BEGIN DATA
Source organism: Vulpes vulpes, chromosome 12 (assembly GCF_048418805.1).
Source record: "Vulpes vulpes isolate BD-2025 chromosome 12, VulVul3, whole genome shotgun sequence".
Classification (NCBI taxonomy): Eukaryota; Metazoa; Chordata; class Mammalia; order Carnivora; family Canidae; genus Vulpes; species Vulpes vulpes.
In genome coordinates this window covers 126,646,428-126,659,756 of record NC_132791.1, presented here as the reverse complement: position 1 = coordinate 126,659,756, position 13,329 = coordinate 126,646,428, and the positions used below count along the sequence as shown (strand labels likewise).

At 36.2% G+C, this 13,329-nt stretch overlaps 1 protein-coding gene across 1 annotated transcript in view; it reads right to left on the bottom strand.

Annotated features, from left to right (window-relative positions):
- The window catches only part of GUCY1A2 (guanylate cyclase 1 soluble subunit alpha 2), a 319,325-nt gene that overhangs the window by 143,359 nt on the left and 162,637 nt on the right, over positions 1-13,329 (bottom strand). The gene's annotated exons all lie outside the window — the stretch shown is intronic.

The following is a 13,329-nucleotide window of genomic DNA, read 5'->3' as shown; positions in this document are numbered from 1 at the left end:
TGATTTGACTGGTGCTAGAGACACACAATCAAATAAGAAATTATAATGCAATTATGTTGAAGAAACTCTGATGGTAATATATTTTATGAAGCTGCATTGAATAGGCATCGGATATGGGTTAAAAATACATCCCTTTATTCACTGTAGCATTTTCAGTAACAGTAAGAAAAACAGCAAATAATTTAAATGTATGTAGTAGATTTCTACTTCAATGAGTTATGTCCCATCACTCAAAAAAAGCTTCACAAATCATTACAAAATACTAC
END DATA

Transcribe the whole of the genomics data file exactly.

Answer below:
Source organism: Vulpes vulpes, chromosome 12 (assembly GCF_048418805.1).
Source record: "Vulpes vulpes isolate BD-2025 chromosome 12, VulVul3, whole genome shotgun sequence".
Classification (NCBI taxonomy): Eukaryota; Metazoa; Chordata; class Mammalia; order Carnivora; family Canidae; genus Vulpes; species Vulpes vulpes.
In genome coordinates this window covers 126,646,428-126,659,756 of record NC_132791.1, presented here as the reverse complement: position 1 = coordinate 126,659,756, position 13,329 = coordinate 126,646,428, and the positions used below count along the sequence as shown (strand labels likewise).

At 36.2% G+C, this 13,329-nt stretch overlaps 1 protein-coding gene across 1 annotated transcript in view; it reads right to left on the bottom strand.

Annotated features, from left to right (window-relative positions):
- The window catches only part of GUCY1A2 (guanylate cyclase 1 soluble subunit alpha 2), a 319,325-nt gene that overhangs the window by 143,359 nt on the left and 162,637 nt on the right, over positions 1-13,329 (bottom strand). The gene's annotated exons all lie outside the window — the stretch shown is intronic.

The following is a 13,329-nucleotide window of genomic DNA, read 5'->3' as shown; positions in this document are numbered from 1 at the left end:
TGATTTGACTGGTGCTAGAGACACACAATCAAATAAGAAATTATAATGCAATTATGTTGAAGAAACTCTGATGGTAATATATTTTATGAAGCTGCATTGAATAGGCATCGGATATGGGTTAAAAATACATCCCTTTATTCACTGTAGCATTTTCAGTAACAGTAAGAAAAACAGCAAATAATTTAAATGTATGTAGTAGATTTCTACTTCAATGAGTTATGTCCCATCACTCAAAAAAAGCTTCACAAATCATTACAAAATACTAC